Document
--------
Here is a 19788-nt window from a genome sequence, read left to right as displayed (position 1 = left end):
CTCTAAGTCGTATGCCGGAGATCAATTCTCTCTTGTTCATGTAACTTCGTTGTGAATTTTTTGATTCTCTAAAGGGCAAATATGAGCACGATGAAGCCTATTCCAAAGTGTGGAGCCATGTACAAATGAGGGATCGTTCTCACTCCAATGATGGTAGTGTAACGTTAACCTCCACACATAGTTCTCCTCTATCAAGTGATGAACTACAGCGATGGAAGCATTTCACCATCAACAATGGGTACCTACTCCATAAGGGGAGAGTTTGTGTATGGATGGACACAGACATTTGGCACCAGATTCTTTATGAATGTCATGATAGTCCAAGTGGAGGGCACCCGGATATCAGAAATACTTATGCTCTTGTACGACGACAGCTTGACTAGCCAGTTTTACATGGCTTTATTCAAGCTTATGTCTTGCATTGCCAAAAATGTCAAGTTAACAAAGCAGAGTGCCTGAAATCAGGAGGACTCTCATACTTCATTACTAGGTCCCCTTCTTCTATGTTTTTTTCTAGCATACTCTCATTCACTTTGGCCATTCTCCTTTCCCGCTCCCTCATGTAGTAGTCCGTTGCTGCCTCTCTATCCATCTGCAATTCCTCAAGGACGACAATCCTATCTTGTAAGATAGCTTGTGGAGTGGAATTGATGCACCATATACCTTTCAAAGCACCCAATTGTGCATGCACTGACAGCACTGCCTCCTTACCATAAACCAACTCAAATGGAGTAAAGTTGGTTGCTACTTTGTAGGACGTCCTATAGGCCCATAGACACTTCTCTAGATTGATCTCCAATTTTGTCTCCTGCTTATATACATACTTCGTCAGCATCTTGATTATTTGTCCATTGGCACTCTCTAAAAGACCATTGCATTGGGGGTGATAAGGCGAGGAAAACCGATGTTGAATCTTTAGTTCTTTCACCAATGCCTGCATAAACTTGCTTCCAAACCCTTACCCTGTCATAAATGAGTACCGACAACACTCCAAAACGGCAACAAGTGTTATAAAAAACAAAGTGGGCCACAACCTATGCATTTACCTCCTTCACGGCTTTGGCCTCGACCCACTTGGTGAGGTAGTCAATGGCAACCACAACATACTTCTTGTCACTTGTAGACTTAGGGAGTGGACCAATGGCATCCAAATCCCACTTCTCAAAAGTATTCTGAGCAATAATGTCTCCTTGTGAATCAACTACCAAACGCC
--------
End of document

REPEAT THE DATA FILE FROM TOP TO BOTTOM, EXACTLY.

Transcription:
Here is a 19788-nt window from a genome sequence, read left to right as displayed (position 1 = left end):
CTCTAAGTCGTATGCCGGAGATCAATTCTCTCTTGTTCATGTAACTTCGTTGTGAATTTTTTGATTCTCTAAAGGGCAAATATGAGCACGATGAAGCCTATTCCAAAGTGTGGAGCCATGTACAAATGAGGGATCGTTCTCACTCCAATGATGGTAGTGTAACGTTAACCTCCACACATAGTTCTCCTCTATCAAGTGATGAACTACAGCGATGGAAGCATTTCACCATCAACAATGGGTACCTACTCCATAAGGGGAGAGTTTGTGTATGGATGGACACAGACATTTGGCACCAGATTCTTTATGAATGTCATGATAGTCCAAGTGGAGGGCACCCGGATATCAGAAATACTTATGCTCTTGTACGACGACAGCTTGACTAGCCAGTTTTACATGGCTTTATTCAAGCTTATGTCTTGCATTGCCAAAAATGTCAAGTTAACAAAGCAGAGTGCCTGAAATCAGGAGGACTCTCATACTTCATTACTAGGTCCCCTTCTTCTATGTTTTTTTCTAGCATACTCTCATTCACTTTGGCCATTCTCCTTTCCCGCTCCCTCATGTAGTAGTCCGTTGCTGCCTCTCTATCCATCTGCAATTCCTCAAGGACGACAATCCTATCTTGTAAGATAGCTTGTGGAGTGGAATTGATGCACCATATACCTTTCAAAGCACCCAATTGTGCATGCACTGACAGCACTGCCTCCTTACCATAAACCAACTCAAATGGAGTAAAGTTGGTTGCTACTTTGTAGGACGTCCTATAGGCCCATAGACACTTCTCTAGATTGATCTCCAATTTTGTCTCCTGCTTATATACATACTTCGTCAGCATCTTGATTATTTGTCCATTGGCACTCTCTAAAAGACCATTGCATTGGGGGTGATAAGGCGAGGAAAACCGATGTTGAATCTTTAGTTCTTTCACCAATGCCTGCATAAACTTGCTTCCAAACCCTTACCCTGTCATAAATGAGTACCGACAACACTCCAAAACGGCAACAAGTGTTATAAAAAACAAAGTGGGCCACAACCTATGCATTTACCTCCTTCACGGCTTTGGCCTCGACCCACTTGGTGAGGTAGTCAATGGCAACCACAACATACTTCTTGTCACTTGTAGACTTAGGGAGTGGACCAATGGCATCCAAATCCCACTTCTCAAAAGTATTCTGAGCAATAATGTCTCCTTGTGAATCAACTACCAAACGCC